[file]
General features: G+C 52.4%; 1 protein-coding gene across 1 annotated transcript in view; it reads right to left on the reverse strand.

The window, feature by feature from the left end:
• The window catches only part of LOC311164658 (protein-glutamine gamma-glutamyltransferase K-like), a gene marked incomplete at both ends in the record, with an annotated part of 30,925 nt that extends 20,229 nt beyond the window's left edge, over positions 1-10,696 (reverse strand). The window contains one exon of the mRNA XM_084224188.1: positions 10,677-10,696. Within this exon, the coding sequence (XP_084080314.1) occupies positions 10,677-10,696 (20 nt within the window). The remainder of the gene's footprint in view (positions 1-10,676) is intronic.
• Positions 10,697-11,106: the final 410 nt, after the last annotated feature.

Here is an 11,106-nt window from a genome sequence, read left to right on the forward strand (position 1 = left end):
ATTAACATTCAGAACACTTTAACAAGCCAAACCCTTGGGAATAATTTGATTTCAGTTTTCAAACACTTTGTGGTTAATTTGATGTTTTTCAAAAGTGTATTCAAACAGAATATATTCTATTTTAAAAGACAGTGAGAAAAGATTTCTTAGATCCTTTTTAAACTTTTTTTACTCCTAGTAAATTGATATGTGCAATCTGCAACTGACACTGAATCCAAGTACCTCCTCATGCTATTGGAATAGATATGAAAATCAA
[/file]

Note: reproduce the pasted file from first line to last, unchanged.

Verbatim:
General features: G+C 52.4%; 1 protein-coding gene across 1 annotated transcript in view; it reads right to left on the reverse strand.

The window, feature by feature from the left end:
• The window catches only part of LOC311164658 (protein-glutamine gamma-glutamyltransferase K-like), a gene marked incomplete at both ends in the record, with an annotated part of 30,925 nt that extends 20,229 nt beyond the window's left edge, over positions 1-10,696 (reverse strand). The window contains one exon of the mRNA XM_084224188.1: positions 10,677-10,696. Within this exon, the coding sequence (XP_084080314.1) occupies positions 10,677-10,696 (20 nt within the window). The remainder of the gene's footprint in view (positions 1-10,676) is intronic.
• Positions 10,697-11,106: the final 410 nt, after the last annotated feature.

Here is an 11,106-nt window from a genome sequence, read left to right on the forward strand (position 1 = left end):
ATTAACATTCAGAACACTTTAACAAGCCAAACCCTTGGGAATAATTTGATTTCAGTTTTCAAACACTTTGTGGTTAATTTGATGTTTTTCAAAAGTGTATTCAAACAGAATATATTCTATTTTAAAAGACAGTGAGAAAAGATTTCTTAGATCCTTTTTAAACTTTTTTTACTCCTAGTAAATTGATATGTGCAATCTGCAACTGACACTGAATCCAAGTACCTCCTCATGCTATTGGAATAGATATGAAAATCAA